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Riflefire Aug 08

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					Volume 11 Issue 1 1st August 2008            PO Box 752 Ringwood 3134 Vic. Australia

   Newsletter of the Victorian Colonial Infantry Association Inc

                     Incorporating   Mt Alexander Rifles

  President:           Geoff Gleadall
                      Ph. (03)9563-8869
                E-mail:                       Next Meeting


  Public Officer:    Tom Corfmat
  Editor:            Ph. (03)9879-9303

  Treasurer: Ian Douglas                                            Website Address:
             Ph. (03) 9729-1508
        E-mail:                              http://
  All Membership enquires, and, All contributions to the
  Newsletter to be sent to:
  The Secretary
  Victorian Colonial Infantry Association Inc.
  P.O. Box 752 Ringwood 3134 Vic. Australia


1. To research the history of the Victorian Colonial Infantry Regiments
with particular reference to the Volunteer Rifles in the period 1865 -
1895, and particularly the Mt Alexander Rifles Regiment.

2. To establish & maintain a living history group to recreate the Mt
Alexander Rifles in the 1865 - 1895 period.

3. To research and preserve the skills and attributes of the 19th Century

4. To provide a resource to other historical organisations and the Com-
munity at large.

  Cover Picture: Victorian Long Service & Good Conduct Medal,
  Awarded to John Bowes of the Maldon Det. 2nd Castlemaine Ri-
  fles—1883. Recently sold at auction for $2,186.00


             THE EDITORIAL
             The AGM was held on 20th July 2008. All committee members were re-
             turned unopposed, although it would be good to see a few new hands go
             up for the positions.

             Membership fees will remain the same and are now due.
                  We would also like to welcome Marcus White who will occupy
                  the Officer position, and John Dunstan who will take on Media
I got a gun for   Liaison.
my wife, best
 trade I ever       August is a busy month, Dates for your diary are:
    made.           16/17th August—Cape Otway
                    30th August—Bendigo 150th Celebrations
                    3/5th October—Tamminick 2008

             Other events that we are not taking part in but are noteworthy
             9th August—8/7 RVR Freedom of the City and opening of the museum
             at Ballarat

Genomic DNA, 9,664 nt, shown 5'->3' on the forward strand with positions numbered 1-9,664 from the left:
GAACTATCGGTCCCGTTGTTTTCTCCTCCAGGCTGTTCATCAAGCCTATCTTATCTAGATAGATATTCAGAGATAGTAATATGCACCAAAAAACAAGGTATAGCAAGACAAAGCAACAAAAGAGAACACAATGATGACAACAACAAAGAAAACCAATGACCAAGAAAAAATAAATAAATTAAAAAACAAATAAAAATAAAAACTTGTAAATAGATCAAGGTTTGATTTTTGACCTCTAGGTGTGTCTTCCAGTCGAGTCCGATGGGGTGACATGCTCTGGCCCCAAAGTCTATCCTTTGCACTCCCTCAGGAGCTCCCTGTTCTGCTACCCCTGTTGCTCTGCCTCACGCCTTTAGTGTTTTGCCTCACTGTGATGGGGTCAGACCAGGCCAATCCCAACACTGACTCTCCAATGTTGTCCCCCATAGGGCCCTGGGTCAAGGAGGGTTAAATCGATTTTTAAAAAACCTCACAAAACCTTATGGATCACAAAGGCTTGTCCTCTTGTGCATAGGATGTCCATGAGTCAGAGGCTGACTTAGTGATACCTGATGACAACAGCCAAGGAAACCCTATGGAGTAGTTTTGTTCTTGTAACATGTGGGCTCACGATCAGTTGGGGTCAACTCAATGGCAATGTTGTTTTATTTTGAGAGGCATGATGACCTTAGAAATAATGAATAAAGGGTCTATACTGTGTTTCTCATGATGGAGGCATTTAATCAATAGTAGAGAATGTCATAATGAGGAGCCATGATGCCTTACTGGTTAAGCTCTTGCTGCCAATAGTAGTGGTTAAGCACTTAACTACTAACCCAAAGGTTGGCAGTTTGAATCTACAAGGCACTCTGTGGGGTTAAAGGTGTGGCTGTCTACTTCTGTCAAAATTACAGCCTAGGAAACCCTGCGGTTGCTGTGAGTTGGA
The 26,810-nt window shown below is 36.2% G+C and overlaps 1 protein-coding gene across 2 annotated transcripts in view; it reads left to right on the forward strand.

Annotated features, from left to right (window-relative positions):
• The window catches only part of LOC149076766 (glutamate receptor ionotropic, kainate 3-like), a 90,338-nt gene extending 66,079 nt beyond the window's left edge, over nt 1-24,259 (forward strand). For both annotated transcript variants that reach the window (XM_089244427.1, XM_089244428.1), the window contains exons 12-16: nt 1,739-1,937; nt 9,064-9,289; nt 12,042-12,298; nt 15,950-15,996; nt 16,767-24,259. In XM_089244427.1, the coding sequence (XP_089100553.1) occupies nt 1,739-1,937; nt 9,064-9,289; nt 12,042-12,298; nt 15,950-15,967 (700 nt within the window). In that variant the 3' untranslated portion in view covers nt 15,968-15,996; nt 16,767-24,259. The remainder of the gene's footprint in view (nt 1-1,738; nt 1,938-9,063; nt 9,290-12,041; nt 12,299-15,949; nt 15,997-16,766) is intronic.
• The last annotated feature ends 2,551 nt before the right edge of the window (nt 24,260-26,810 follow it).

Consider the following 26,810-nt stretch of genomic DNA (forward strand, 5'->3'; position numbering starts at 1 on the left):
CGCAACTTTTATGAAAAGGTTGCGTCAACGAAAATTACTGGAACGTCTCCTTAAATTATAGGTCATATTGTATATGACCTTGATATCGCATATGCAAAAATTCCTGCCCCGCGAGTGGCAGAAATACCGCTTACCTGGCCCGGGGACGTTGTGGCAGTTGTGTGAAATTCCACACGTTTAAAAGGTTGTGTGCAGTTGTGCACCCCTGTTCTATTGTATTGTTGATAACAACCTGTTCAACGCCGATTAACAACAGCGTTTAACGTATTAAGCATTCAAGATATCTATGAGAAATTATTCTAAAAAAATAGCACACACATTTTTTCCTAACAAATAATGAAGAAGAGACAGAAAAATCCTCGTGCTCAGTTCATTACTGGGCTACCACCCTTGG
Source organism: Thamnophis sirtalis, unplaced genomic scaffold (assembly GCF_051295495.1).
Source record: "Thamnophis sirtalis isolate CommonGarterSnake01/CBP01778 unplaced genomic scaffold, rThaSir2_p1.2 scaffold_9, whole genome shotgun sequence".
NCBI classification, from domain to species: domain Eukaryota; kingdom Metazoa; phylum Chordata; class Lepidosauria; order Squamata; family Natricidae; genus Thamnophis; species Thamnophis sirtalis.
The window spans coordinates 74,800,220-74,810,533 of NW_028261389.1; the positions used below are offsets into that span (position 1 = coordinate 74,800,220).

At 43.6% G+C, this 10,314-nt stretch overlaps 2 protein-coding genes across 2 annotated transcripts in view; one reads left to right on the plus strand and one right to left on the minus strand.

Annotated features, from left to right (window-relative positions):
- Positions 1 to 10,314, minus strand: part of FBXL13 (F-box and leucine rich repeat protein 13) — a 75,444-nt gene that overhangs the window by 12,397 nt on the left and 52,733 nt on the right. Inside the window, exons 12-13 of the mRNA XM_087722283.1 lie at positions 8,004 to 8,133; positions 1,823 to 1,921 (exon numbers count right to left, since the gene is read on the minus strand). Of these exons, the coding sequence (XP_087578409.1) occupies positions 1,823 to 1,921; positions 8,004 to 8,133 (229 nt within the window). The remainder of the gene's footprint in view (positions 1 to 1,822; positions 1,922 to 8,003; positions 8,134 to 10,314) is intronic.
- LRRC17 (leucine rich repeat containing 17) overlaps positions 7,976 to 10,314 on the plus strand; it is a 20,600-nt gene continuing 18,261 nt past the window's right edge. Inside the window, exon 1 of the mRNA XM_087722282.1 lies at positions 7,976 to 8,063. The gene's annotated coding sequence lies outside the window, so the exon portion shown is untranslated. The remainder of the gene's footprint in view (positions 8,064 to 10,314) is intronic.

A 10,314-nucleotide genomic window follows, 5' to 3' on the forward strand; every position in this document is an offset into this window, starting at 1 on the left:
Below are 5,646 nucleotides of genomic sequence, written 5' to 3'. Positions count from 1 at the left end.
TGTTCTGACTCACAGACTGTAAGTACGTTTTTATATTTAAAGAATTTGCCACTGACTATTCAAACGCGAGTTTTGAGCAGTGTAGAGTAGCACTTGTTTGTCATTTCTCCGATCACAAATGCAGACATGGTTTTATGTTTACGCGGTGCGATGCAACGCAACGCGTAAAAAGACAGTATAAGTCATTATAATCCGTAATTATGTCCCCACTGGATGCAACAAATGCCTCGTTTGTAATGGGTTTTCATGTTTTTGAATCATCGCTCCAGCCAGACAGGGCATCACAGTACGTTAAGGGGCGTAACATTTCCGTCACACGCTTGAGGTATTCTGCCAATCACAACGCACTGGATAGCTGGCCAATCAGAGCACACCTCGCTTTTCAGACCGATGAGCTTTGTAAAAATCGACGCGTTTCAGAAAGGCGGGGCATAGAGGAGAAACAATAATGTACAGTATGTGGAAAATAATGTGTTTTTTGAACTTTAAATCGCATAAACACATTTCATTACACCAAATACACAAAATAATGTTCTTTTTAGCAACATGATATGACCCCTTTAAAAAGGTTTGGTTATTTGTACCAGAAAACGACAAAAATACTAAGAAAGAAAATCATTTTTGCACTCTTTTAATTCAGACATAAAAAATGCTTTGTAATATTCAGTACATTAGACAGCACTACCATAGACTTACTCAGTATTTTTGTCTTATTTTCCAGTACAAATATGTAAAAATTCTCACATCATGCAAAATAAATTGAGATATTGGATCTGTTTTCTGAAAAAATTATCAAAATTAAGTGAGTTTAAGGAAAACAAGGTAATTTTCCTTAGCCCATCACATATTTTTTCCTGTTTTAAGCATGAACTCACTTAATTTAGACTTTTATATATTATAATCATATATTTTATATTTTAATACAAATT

9th August—Dedication of the Lone Pine tree at the Light Horse mu-
             seum at Nar Nar Goon
             9/10th August—Melbourne Gun Show at the Showgrounds

             We seem to have been noticed by the current crop of MPs, So far both
             the Federal and State members have sent information on Government
             grants. Unfortunately the amount of paperwork and the criteria for get-
             ting money from them is quite daunting, so if anyone has some experi-
             ence in this field or would like to help the Secretary wade through them,
             your assistance would be appreciated.

             We have received notification of Tamminick from NEML, see page 9.
             would all members wishing to attend the dinner let the Secretary know
             by Friday 29th August so we can send a payment.

             Tom Corfmat
             Victorian Colonial Infantry Association Inc.



This interesting ceremony took place on Saturday afternoon, at the va-
cant ground opposite the Roman Catholic Orphanage, Emerald Hill, in
the .presence of a large number of the inhabitants of the locality and a
considerable number of visitors. The ladies of Emerald Hill, by
whom the colours had been worked, had displayed great taste; the
one was of course the Union Jack and the other the distinguishing The Gene pool could
banner of the company It was made of green silk with a white             use a little chlorine
centre, on the top being inscribed the words “Emerald Hill Ri-
fles”, and on the base, “Pro patria mori.” In the centre, worked in
green and silver threads, was the crown surmounted by a lion, the
emblems of loyalty and courage; and underneath were muskets,
swords, and flags. About half three o’clock, the time appointed
for the ceremony about fifty or sixty members of the Emerald Hill
Rifles were on the ground, under the command of Captain Krone. They
were soon afterwards joined by a similar number of the Emerald Hill Ar-
tillery, under the command of Captain Anderson, who had come to cele-
brate the occasion. Amongst those present en the ground were Colonel
Pitt, Captain Pitt, Captain Hall, Captain Champ of the Pentridge Rifles,
and Captain Mair of the Brighton Rifles, Captain Radcliffe of the Carl-
ton Rifles, and Major Stewart of the Yeomanry Cavalry. At the appointed
time a square was formed, and Mrs. Leitch, who had been deputed to
present the colours to the company assisted by Miss Willis and Miss
Withers, summoned Captain Krone and the officers of his company, and
addressed them as follows:— Captain Krone and Gentlemen of the Em-
erald Hill Rifle Corps,
—In the name of the ladies of this district, we meet you today for a pur-
pose which affords us the utmost gratification. Since your enrolment as
volunteers we have watched with feelings of pride and admiration the no-
ble self denial and nurturing zeal displayed by you in the patriotic move-
ment for the defence of our country’ and the honour of our Queen. Such
devotion in a cause so sacred is no more than we expected from you; and
we feel assured that, should danger ever threaten our homes. you will
promptly be found at the post of duty. As a token of our appreciation of
the manner in which you have responded to the call of your country, we
present you with this bugle and these colours. May your future career be
in accordance with the motto I inscribed upon them—’ Never unpre-
pared.” Captain Krone replied as follows;— Mrs. Leitch and Ladies of
Emerald Hill,— I return you the sincere thanks of the Emerald Hill Rifle
Corps for the magnificent colours and the very handsome bugle you have
just presented them with. The company has now been in existence two
years, and I am proud to say this; the members of it were some of the
first to come forward and enlist themselves for the defence of the colony
after the Government proclamation was issued. Should it ever be our for-